Christchurch’s mosque terror attack response recognised with compassion award

29th Nov 2019
Christchurch’s mosque terror attack response recognised with compassion award

Flowers and tributes for the victims of the Christchurch mosque shootings, Rolleston Avenue, Christchurch, New Zealand (Credit: Kebabette/Wik Commons)

Elham Asaad Buaras

The people of Christchurch, New Zealand, were awarded a special international honour in recognition of their response to the terror attack at Al Noor Mosque on March 15, at an awards ceremony in Monterrey, Mexico.

The Compassion Humanitarian Award is handed out in recognition to both cities and organisations.

In a video message played at the awards on October 10, Lianne Dalziel, the Mayor of Christchurch, said, “The incredible outpouring of love, compassion and kindness was the instinctive response of the people of Christchurch to the horrific events on March 15, when our Muslim brothers and sisters were attacked in their place of worship as they prayed.”

“We thank the Charter for Compassion for recognising Christchurch on the international stage as we too wish to play our part in making sure that this becomes how we reconnect to our humanity, and that we reject violence, we reject hatred and we reject all that divides us. We are one.”

The Charter for Compassion which runs the awards has now also designated Christchurch a ‘Compassionate City’, joining 441 other cities across the world.

David Dahlin, the Executive Director of the Charter for Compassion, paid tribute the people of Christchurch who he said “embodies the true spirit of what it means to be human and is worthy recipients of the Compassion Humanitarian Award.”

The Charter for Compassion was formed in 2009 as a result of a world-renowned author and researcher Karen Armstrong being granted $100,000 by TED for a single wish to change the world. The first Compassion Humanitarian Awards were made in San Francisco in 2014.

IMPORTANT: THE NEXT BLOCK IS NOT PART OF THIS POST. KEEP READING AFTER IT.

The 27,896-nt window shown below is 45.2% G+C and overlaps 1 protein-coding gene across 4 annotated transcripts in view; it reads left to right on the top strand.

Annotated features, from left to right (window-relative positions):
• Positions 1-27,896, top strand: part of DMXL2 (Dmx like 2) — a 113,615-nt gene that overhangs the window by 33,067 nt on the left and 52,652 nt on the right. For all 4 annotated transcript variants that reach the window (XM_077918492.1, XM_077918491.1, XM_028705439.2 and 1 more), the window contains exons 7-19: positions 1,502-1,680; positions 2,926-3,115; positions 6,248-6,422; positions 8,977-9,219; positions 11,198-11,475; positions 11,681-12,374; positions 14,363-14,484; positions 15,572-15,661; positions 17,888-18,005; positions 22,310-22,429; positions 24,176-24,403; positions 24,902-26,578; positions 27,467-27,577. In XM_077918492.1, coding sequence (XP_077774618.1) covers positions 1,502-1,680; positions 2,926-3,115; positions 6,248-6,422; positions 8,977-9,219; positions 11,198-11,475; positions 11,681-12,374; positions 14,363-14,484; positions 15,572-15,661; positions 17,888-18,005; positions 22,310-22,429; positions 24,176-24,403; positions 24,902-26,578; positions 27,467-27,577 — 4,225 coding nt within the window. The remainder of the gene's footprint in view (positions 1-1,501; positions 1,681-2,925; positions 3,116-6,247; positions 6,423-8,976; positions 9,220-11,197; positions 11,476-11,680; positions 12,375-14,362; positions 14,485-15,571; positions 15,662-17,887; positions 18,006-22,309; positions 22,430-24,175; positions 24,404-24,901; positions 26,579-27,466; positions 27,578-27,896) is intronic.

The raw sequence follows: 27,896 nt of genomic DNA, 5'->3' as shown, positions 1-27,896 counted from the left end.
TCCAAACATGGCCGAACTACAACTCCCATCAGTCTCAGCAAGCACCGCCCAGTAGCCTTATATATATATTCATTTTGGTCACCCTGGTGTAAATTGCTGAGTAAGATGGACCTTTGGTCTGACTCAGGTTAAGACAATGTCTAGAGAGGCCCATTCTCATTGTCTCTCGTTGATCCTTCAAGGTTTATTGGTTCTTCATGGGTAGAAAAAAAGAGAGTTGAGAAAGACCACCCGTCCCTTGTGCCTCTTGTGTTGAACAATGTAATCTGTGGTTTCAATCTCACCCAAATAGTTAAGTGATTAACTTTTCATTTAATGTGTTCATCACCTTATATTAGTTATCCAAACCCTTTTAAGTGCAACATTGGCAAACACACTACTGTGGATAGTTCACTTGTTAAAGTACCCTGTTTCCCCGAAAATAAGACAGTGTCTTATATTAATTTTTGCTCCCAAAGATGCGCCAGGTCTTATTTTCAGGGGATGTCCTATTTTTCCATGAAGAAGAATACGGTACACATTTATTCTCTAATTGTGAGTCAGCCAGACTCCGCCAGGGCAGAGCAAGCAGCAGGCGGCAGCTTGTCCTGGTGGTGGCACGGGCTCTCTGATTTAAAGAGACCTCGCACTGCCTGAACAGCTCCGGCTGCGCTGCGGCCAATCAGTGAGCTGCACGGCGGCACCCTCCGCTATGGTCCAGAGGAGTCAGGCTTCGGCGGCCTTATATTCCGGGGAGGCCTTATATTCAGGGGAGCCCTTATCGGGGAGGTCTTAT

The Christchurch terror attacks catapulted Jacinda Ardern, New Zealand’s 40th Prime Minister into the international spotlight. She was lauded at home and abroad for her compassionate yet firm response to the fatal shooting of 51 people at two mosques, which left another 49 injured.

In the aftermath, Ardern moved quickly to lead parliament to strengthen what she described as weaknesses in the country’s gun control laws. Just weeks after the attack, lawmakers voted 119 to one to ban most automatic and semi-automatic weapons.

The Prime Minister has been widely quoted as having said that she “doesn’t understand” gun regulations in the US.

Perhaps more importantly, she met with leaders of New Zealand’s Muslim community the day after the shootings, allocating as much time to speaking with members of the community as they saw fit. “Our time is for you to determine,” she said.

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Over 120 people attended a landmark conference on the media reporting of Islam and Muslims. It was held jointly by The Muslim News and Society of Editors in London on September 15.

The Muslim News Awards for Excellence 2015 was held on March in London to acknowledge British Muslim and non-Muslim contributions to the society.

The Muslim News Awards for Excellence 2015 was held on March in London to acknowledge British Muslim and non-Muslim contributions to the society.

The Muslim News Awards for Excellence event is to acknowledge British Muslim and non-Muslim contributions to society. Over 850 people from diverse background, Muslim and non-Muslim, attended the gala dinner.

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